But then desktop publishing came along and the two terms sort of gelled together. Word doesn't ask you to select a typeface, it asks you to select a font. Same with Illustrator or Photoshop, etc. 

Edited by Mycroft

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jayarBauhaus    0
jayarBauhaus

Just because some software programmes use certain terminologies, it doesn't mean they are correct. For example, PageMaker started using the term "leading" to refer to line spacing, i.e. the distance between baselines in a block of text. InDesign carries on this mistake, although it has been pointed out to Adobe (after they bought PageMaker) a number of times. The original meaning is: the additional space added between lines of type – i.e. strips of lead (it's pronounced, by the way, "ledding", not "leeding") – for functional or aesthetic reasons. So, for text set, say, 10/12, the leading is 2 points, not 12, as certain major layout programmes would have you believe. Just sayin’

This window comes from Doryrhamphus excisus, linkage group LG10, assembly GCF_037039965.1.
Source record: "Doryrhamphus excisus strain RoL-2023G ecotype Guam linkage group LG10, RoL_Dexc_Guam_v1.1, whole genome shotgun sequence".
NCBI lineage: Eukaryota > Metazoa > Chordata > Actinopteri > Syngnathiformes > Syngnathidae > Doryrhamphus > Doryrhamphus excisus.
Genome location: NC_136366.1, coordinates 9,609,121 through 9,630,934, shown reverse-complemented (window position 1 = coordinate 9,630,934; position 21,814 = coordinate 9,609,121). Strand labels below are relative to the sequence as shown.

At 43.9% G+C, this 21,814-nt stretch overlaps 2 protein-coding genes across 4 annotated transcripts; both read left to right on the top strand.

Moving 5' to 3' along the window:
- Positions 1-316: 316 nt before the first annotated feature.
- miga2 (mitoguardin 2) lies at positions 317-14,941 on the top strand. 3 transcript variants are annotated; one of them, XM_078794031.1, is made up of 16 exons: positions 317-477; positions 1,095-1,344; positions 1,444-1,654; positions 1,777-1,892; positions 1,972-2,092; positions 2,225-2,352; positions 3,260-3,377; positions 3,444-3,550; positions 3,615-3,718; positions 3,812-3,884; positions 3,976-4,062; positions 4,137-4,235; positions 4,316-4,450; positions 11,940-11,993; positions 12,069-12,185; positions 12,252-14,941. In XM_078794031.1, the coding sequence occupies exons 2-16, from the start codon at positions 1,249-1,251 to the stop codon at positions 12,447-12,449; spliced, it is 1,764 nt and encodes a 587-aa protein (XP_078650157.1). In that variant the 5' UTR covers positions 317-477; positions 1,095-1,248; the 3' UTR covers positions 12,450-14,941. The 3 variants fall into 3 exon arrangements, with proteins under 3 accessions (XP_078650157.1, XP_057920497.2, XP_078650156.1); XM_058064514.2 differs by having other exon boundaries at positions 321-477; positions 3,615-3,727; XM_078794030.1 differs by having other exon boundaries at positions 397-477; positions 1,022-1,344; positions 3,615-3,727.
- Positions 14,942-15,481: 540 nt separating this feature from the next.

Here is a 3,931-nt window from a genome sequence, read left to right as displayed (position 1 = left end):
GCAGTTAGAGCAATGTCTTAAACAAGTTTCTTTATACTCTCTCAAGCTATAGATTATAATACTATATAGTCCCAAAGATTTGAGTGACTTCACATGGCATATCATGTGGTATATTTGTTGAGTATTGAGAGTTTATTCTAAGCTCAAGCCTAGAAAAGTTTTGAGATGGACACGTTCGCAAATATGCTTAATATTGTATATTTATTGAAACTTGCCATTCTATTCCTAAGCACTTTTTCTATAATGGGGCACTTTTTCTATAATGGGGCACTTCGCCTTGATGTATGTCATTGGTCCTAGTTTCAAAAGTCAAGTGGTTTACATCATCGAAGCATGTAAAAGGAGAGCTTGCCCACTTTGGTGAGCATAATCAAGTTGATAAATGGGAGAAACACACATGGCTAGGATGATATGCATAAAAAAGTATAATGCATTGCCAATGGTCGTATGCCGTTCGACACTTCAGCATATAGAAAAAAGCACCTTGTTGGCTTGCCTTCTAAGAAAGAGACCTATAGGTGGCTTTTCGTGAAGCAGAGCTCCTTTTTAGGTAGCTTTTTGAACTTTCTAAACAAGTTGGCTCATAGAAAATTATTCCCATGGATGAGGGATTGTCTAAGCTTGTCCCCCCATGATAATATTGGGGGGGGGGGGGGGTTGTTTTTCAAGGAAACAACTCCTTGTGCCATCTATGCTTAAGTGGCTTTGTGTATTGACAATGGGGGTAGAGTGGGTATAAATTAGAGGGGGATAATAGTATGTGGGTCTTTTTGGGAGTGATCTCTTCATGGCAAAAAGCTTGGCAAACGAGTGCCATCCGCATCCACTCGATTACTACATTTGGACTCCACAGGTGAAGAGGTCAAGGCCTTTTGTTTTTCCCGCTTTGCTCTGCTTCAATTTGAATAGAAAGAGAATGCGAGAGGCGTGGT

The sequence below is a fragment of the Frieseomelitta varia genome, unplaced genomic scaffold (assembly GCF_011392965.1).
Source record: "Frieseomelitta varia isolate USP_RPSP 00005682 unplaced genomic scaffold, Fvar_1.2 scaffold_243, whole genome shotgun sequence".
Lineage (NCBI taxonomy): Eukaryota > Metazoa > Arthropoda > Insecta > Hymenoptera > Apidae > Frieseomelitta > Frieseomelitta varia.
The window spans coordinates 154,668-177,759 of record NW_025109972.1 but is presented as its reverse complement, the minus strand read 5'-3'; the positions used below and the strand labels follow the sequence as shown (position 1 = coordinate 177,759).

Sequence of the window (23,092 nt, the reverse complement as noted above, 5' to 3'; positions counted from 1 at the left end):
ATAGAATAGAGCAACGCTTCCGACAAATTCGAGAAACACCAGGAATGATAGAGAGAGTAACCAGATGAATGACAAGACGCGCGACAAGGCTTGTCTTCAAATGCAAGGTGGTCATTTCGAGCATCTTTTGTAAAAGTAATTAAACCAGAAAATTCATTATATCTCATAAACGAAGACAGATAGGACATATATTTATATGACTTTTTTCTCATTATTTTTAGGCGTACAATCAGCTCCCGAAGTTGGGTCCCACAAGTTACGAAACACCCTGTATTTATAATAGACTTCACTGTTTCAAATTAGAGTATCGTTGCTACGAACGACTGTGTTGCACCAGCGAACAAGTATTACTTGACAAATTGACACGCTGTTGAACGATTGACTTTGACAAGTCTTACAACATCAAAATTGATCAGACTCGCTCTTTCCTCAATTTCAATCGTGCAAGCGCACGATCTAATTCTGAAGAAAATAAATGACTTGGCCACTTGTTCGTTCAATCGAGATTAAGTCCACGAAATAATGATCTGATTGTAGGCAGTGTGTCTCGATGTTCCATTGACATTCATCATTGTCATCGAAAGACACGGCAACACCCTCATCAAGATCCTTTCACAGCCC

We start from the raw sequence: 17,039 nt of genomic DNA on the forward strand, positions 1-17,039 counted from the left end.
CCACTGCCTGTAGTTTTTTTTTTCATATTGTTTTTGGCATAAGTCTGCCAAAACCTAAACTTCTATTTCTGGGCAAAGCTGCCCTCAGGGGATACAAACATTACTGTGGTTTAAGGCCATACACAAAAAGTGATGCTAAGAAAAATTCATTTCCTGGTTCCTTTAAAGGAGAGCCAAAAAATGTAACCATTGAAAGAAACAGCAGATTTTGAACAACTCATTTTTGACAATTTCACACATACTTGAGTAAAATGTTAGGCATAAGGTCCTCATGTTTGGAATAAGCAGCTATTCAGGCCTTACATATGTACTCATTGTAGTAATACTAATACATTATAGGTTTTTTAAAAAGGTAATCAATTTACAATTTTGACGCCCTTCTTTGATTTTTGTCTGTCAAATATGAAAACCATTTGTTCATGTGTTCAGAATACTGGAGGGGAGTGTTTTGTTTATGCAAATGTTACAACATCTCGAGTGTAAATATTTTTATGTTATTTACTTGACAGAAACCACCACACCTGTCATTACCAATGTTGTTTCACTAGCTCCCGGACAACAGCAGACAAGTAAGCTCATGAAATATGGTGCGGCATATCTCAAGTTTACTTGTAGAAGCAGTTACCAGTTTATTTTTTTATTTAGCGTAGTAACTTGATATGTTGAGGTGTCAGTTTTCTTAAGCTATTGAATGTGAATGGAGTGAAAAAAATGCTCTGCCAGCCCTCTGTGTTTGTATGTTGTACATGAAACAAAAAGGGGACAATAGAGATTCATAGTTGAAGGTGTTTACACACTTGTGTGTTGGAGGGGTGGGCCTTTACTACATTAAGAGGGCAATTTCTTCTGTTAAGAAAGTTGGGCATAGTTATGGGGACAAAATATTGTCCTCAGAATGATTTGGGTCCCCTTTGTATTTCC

I think we can give up, however, trying to get such things fixed. Imagine the worldwide outcry if Microsoft changed "Font" to "Typeface" in the Word menu. I have a German version of Word on my laptop and it says "Schriftart", which is closer to "Typeface", so I am not constantly reminded and can sleep nights :-)

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Riccardo Sartori    158
Riccardo Sartori

I dare to say that the wording on Microsoft’s and Adobe’s menus is correct. After all, the action performed is akin that of a compositor of yore: choosing the right style, weight and size of sorts. The selection of typeface pertains to the graphic designer, who decides the proper styles for each element. The fact that with DTP these two figures conflates (or, more often than not, the latter one isn’t even present) doesn’t make the difference less important.